Oprah’s advice made my sex life ‘boring’

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    NEWSLETTERS

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    Where Oprah led, Robyn Okrant followed.

    Where Oprah led, Robyn Okrant followed. The 37-year-old Chicago-based yoga instructor devised a novel pop culture experiment: What if she stuck to the gospel according to Oprah Winfrey, chapter and verse, every day for a year?

    The results ran from the sublime (adopting a rescue pet and becoming involved in charity work) to the ridiculous (buying leopard-print shoes). Now the results of Okrant’s year of slavish devotion to the Big O are chronicled in her new book, “Living Oprah: My One-Year Experiment to Walk the Walk of the Queen of Talk.”

    In her book, one part cheeky memoir and one part sociological study, Okrant writes that she followed Oprah’s words to a T. “I committed to taking all of her suggestions quite literally and would leave as little to interpretation as possible.”

    It cost her 1,200 hours of her life and some $4,700 out of her pocketbook, but Okrant told Meredith Vieira live on TODAY that a woman could do worse than taking Oprah’s advice, even if it can be exhausting.

    “I think one of the best things about Oprah is that her audience looks at her like she’s their BFF, so it doesn’t feel like she’s preaching; it feels like she’s sharing,” Okrant said. “But I do think it felt like we were this pack of high-schoolers that was looking to the popular girl for advice. We could all be part of this clique.”

    Not-so-hot advice
    Okrant’s all Oprah, all the time experiment began New Year’s Day 2008, and followed a three-pronged formula. She watched Oprah’s daily talk show, read O, The Oprah Magazine, and combed Winfrey’s Web site looking for directives.

    Some of the advice Oprah put forth had little relevance to Okrant’s life, but she acquiesced. She bought a backyard firepit, even though she and her husband, Jim Stevens, have no backyard. She bought garden tools, although the apartment dwellers have no garden.

    Okrant even bought leopard-print flats, which she calls “mortifying,” when Oprah listed them as one of 10 things every lady should have in her closet. “Maybe I should have left them in my closet,” Okrant joked.

    But even worse than racking up her credit card bill with Oprah-advised purchases was following the media queen’s more intimate advice: Oprah’s tips on better living in the bedroom proved to be a dud for her and her husband’s sex life.

    “It got a little bit boring, to be honest — I’m sorry, I’m sorry, Jim!” Okrant told Vieira while also addressing her husband. She added that in the year since she’s been off the do-as-Oprah-says program her marital relations have improved. “Now there’s more flair to it, that’s for sure!”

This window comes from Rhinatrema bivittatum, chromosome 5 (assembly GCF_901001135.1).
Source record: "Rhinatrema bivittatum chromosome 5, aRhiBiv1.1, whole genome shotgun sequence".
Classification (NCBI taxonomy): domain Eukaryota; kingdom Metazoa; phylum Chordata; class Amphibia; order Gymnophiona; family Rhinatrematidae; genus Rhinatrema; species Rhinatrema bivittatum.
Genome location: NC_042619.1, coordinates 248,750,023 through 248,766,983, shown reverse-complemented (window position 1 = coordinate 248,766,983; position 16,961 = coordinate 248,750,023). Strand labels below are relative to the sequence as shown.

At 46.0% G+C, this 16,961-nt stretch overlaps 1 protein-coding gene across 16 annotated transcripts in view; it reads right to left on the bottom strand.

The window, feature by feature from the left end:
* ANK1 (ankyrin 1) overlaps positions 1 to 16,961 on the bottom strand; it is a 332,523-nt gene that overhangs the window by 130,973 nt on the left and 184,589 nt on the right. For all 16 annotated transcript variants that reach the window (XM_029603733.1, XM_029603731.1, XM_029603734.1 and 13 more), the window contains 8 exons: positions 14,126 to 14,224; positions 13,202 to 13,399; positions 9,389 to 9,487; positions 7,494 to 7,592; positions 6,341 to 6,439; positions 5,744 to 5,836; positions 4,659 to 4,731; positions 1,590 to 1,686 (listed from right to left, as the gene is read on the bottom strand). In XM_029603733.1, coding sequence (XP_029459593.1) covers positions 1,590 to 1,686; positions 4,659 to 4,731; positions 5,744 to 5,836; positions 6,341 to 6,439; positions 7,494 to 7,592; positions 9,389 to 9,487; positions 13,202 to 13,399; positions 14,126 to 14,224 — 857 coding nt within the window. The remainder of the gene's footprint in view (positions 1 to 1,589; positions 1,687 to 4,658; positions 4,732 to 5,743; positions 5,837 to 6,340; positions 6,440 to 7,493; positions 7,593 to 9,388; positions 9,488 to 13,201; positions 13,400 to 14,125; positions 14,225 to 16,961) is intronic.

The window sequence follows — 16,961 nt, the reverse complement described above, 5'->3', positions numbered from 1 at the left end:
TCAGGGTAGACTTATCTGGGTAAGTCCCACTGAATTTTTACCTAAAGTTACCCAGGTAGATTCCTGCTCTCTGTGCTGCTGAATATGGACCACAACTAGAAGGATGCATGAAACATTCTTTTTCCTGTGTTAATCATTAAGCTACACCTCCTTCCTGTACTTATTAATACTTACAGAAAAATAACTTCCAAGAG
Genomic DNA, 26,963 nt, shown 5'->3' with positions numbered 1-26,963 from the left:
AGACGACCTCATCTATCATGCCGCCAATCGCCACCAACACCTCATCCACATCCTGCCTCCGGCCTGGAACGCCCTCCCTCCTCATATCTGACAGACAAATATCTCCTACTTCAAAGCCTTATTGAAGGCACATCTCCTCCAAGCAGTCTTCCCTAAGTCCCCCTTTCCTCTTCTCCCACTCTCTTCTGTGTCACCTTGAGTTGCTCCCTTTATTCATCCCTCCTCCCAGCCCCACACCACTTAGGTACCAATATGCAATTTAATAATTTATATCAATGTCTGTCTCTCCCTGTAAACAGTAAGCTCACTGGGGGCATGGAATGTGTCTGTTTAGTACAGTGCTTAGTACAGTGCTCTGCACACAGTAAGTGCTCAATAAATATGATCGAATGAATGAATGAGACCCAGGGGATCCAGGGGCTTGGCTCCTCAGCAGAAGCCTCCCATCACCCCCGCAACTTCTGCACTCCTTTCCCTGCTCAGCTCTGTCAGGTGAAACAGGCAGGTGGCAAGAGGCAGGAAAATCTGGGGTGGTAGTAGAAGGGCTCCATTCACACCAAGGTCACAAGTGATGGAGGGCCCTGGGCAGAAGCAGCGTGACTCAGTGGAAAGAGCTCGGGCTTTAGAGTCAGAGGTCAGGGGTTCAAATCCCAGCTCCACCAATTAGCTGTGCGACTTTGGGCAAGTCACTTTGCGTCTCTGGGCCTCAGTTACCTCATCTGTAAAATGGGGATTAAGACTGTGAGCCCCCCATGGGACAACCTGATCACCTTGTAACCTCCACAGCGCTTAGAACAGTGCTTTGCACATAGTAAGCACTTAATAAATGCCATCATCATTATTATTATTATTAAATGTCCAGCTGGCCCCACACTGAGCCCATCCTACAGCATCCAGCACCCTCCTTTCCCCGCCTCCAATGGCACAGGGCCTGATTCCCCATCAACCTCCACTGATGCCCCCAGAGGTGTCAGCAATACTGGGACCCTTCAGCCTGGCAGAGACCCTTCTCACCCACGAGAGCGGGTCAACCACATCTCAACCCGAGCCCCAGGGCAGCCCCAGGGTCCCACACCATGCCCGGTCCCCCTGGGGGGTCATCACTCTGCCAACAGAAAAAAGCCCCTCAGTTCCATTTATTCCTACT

Positive change
    Some of Oprah’s suggestions did prove uplifting to Okrant when it came to trying to make the world around her a better place. The couple’s beloved adoptive cat, Selma (who sleeps in the otherwise useless firepit Okrant purchased), as well as her philanthropic work, have been a positive addition to Okrant’s life.

    “I love Selma, and I actually think one of the best parts was this sort of hands-on philanthropy,” Okrant told Vieira. “I had my own book drive and gave books to women in prison, and that meant a lot to me.”

    Okrant admitted she had a crisis of conscience when she decided to vote for Barack Obama in the 2008 Democratic presidential primary because Oprah was backing him. She had been juggling between Obama and Hillary Clinton, but eventually cast her lot with Obama in a decision she said “felt really heavy.”

    She admitted she was little more than a casual fan of Oprah’s going into her experiment, but Okrant told Vieira she came out of her Oprah year learning more about herself.

    “I think the point is that women are inundated with information about how we’re supposed to be happy, how we’re supposed to look to outsiders, and I think we buy into so much of it on magazine stands,” she said.

    “I wanted to see what would happen if one of us actually put all this information to the test.”

    Weaning herself off the media queen
    Okrant spent much of 2009 penning her book, and told Vieira she now only occasionally tunes in to the Queen of Talk’s TV show. “I watch the big ones. I watch if she has Sarah Palin or Whitney Houston on. But other than that, I have quieter mornings now.”

    She is sad that Winfrey is pulling the plug on her syndicated talk show next year, packing up her production offices in Chicago and heading to Los Angeles to concentrate on the liftoff of her own Oprah Winfrey Network. But Okrant also sees another life lesson Winfrey is teaching in making the bold move.

    “I’m sad for Chicago: I’m a Chicagoan, and she’s an institution there,” Okrant told Vieira. “But I think she’s proving a great example for those of us who are in a rut and are people pleasers. All of her fans want her to stay, but she’s going out on top and so I admire her choice quite a bit.”

    While Winfrey’s office issued a statement early on in Okrant’s experiment calling it “novel,” she hasn’t heard from the Grand Lady herself — or been offered a seat on her talk show to plug her book.

    “Who knows? Maybe it’s sitting on her bedside table right now under her cup of tea.”